After listeners had heard Shimomi’s description of alarms and running to the shelter, Knell told ‘Newshour’ listeners for the first time in all four programmes that the seven Palestinians killed in the incident near Khan Younis were “militants”.

The item continued with segments from the interviews with Majd Masharawi in Gaza and Sigal Arieli in Ashkelon which had been heard in that day’s earlier edition of ‘Newshour’ and closed with an interview about ceasefire prospects with Ilan Goldenberg – described by Franks as “a man who used to be one of President Obama’s point men on the Middle East”. 

In the four editions of ‘Newshour’ aired on November 12th and 13th BBC World Service listeners around the world heard one short statement from an IDF spokesperson and one lengthy interview with a Hamas spokesman – parts of which were later repeated. Listeners heard comment relating to the broader background to the story from one Israeli journalist and one American commentator as well as one Israeli MK. Interviews with four different residents of the Gaza Strip – two of them lengthy and one partly repeated – were aired in contrast to interviews with two Israeli civilians affected by the rocket attacks – one lengthy and partly repeated.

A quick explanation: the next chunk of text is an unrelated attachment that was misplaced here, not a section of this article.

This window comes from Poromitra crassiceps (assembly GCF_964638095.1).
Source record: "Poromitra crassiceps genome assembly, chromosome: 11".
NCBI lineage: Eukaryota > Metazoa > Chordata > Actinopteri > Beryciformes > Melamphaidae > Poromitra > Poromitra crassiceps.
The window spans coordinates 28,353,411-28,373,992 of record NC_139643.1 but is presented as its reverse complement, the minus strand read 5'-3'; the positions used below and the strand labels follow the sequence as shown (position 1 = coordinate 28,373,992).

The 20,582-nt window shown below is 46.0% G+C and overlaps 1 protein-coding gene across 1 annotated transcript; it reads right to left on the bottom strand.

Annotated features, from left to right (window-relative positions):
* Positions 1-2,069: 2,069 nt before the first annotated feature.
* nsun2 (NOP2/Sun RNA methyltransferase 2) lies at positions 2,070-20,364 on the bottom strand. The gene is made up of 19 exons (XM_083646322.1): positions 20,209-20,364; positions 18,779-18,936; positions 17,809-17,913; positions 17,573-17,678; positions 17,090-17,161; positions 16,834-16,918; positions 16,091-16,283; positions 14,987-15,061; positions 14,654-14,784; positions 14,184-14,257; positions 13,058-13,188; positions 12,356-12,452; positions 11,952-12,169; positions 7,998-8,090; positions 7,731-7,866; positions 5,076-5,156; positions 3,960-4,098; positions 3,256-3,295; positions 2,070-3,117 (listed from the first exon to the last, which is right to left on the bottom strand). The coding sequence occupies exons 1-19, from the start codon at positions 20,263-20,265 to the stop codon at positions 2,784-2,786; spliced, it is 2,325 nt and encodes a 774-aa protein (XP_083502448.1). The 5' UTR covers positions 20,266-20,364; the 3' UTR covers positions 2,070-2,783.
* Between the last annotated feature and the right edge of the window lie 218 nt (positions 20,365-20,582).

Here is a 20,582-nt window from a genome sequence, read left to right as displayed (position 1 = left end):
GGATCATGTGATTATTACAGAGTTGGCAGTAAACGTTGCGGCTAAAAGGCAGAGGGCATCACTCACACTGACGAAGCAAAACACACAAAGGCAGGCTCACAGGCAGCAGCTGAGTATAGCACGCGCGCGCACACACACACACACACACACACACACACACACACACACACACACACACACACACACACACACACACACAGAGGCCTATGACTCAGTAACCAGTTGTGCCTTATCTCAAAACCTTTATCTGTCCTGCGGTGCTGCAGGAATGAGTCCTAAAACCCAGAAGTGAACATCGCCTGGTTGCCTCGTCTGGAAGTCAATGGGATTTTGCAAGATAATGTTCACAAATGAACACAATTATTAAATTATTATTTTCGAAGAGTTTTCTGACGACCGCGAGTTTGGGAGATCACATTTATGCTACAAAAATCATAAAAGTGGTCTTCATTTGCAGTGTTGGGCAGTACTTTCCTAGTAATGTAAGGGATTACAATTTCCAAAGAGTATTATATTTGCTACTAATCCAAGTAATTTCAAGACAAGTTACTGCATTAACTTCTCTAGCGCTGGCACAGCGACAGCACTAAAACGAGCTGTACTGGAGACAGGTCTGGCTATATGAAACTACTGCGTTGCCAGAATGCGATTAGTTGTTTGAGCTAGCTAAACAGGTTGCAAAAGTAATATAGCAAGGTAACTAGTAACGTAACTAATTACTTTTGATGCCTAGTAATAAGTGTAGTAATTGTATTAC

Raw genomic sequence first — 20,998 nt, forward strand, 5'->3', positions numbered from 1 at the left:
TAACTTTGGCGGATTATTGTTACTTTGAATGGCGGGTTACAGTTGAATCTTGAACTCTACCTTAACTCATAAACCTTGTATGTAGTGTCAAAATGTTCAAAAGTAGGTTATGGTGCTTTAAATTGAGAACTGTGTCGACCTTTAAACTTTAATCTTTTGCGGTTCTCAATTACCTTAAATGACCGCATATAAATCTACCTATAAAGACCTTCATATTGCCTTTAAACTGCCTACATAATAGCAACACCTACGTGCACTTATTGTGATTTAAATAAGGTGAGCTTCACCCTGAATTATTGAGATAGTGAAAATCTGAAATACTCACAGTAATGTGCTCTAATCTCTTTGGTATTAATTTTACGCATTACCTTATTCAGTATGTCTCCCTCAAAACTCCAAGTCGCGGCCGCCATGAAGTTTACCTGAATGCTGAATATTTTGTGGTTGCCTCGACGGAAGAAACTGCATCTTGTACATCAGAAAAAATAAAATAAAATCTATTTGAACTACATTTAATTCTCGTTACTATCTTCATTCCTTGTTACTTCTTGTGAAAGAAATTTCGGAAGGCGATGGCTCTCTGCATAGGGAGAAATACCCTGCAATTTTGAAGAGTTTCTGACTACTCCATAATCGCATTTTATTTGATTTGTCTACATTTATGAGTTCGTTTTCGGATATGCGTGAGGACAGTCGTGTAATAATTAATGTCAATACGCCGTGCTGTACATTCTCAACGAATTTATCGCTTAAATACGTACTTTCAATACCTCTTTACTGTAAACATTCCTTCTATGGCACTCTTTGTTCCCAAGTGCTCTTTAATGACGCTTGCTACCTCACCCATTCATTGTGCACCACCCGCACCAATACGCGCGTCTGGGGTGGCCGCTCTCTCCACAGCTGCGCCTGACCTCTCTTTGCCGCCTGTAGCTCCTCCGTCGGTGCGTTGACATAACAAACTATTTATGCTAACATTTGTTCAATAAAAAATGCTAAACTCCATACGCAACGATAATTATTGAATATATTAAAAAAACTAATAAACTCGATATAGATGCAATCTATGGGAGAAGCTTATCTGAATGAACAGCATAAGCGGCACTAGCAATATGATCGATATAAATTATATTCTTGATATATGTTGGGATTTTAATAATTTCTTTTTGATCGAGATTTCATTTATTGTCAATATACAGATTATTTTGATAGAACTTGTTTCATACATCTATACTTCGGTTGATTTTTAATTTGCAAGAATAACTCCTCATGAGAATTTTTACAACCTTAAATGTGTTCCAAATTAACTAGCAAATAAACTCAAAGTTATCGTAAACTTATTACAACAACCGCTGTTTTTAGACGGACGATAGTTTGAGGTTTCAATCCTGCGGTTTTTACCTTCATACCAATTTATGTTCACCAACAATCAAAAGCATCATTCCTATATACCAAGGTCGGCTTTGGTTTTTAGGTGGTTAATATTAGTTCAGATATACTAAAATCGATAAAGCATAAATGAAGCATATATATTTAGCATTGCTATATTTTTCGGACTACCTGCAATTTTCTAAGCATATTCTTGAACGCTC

BBC editorial guidelines on impartiality state that their principles include:

“We must do all we can to ensure that ‘controversial subjects’ are treated with due impartiality in all our output.

News in whatever form must be treated with due impartiality, giving due weight to events, opinion and main strands of argument.

We are committed to reflecting a wide range of opinion across our output as a whole and over an appropriate timeframe so that no significant strand of thought is knowingly unreflected or under-represented.”

And:

“News in whatever form must be treated with due impartiality, giving due weight to events, opinion and main strands of argument.  The approach and tone of news stories must always reflect our editorial values, including our commitment to impartiality.”

“Due impartiality” and “due weight” can hardly be said to have been achieved when listeners heard twice as many voices from the Gaza Strip than they did Israeli civilians.

Listeners heard inaccurate descriptions of the Palestinians killed in the incident near Khan Younis on five occasions (and on one webpage) and only one accurate portrayal. They heard one accurate and one inaccurate portrayal of people in the Gaza Strip killed in the Israeli airstrikes that came in response to Gaza terror factions’ missile fire on civilians. A civilian killed in Ashkelon in one of those rocket attacks was mentioned just once.